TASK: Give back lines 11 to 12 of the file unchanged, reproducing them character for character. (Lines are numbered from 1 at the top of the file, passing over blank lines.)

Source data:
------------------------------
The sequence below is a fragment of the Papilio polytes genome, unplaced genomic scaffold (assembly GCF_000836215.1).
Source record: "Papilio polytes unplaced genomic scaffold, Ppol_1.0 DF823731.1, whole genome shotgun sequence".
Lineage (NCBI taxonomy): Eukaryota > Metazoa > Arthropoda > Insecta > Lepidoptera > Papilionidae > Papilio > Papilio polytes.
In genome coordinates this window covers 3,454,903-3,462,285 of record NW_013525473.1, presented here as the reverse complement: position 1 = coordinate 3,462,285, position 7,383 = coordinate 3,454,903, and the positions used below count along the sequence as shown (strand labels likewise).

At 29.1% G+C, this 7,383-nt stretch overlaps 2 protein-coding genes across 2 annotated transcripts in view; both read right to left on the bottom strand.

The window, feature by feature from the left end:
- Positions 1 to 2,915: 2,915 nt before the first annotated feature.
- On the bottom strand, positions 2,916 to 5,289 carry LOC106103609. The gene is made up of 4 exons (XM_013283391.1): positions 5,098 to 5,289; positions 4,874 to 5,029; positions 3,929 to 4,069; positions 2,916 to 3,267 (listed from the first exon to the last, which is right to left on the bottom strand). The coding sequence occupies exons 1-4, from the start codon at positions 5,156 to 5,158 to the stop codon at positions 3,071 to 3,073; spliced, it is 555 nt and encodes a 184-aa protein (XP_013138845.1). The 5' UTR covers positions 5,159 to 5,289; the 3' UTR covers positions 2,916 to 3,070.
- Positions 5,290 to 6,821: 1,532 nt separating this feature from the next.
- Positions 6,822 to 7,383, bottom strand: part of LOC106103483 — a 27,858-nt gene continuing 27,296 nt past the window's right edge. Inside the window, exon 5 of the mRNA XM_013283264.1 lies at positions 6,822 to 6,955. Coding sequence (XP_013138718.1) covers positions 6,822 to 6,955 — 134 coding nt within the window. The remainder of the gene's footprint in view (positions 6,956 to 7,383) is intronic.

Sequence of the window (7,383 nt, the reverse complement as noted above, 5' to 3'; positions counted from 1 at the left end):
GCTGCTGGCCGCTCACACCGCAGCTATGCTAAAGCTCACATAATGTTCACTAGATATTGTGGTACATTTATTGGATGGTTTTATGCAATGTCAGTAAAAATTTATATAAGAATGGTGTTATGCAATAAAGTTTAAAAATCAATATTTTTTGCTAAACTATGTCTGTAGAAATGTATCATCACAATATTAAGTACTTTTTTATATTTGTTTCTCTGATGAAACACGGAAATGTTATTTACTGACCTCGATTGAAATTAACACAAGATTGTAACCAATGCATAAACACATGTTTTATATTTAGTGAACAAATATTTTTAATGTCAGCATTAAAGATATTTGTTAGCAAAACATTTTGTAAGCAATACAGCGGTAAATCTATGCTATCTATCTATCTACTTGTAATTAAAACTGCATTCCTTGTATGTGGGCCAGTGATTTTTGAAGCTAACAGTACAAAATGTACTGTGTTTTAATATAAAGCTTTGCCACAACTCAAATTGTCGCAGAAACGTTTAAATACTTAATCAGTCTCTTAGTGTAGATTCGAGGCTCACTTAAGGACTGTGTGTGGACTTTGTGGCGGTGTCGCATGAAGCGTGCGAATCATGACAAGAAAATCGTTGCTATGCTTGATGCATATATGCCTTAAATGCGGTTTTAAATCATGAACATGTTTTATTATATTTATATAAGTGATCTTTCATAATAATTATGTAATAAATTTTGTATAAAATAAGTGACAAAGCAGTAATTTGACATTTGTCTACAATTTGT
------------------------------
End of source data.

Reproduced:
Sequence of the window (7,383 nt, the reverse complement as noted above, 5' to 3'; positions counted from 1 at the left end):
GCTGCTGGCCGCTCACACCGCAGCTATGCTAAAGCTCACATAATGTTCACTAGATATTGTGGTACATTTATTGGATGGTTTTATGCAATGTCAGTAAAAATTTATATAAGAATGGTGTTATGCAATAAAGTTTAAAAATCAATATTTTTTGCTAAACTATGTCTGTAGAAATGTATCATCACAATATTAAGTACTTTTTTATATTTGTTTCTCTGATGAAACACGGAAATGTTATTTACTGACCTCGATTGAAATTAACACAAGATTGTAACCAATGCATAAACACATGTTTTATATTTAGTGAACAAATATTTTTAATGTCAGCATTAAAGATATTTGTTAGCAAAACATTTTGTAAGCAATACAGCGGTAAATCTATGCTATCTATCTATCTACTTGTAATTAAAACTGCATTCCTTGTATGTGGGCCAGTGATTTTTGAAGCTAACAGTACAAAATGTACTGTGTTTTAATATAAAGCTTTGCCACAACTCAAATTGTCGCAGAAACGTTTAAATACTTAATCAGTCTCTTAGTGTAGATTCGAGGCTCACTTAAGGACTGTGTGTGGACTTTGTGGCGGTGTCGCATGAAGCGTGCGAATCATGACAAGAAAATCGTTGCTATGCTTGATGCATATATGCCTTAAATGCGGTTTTAAATCATGAACATGTTTTATTATATTTATATAAGTGATCTTTCATAATAATTATGTAATAAATTTTGTATAAAATAAGTGACAAAGCAGTAATTTGACATTTGTCTACAATTTGT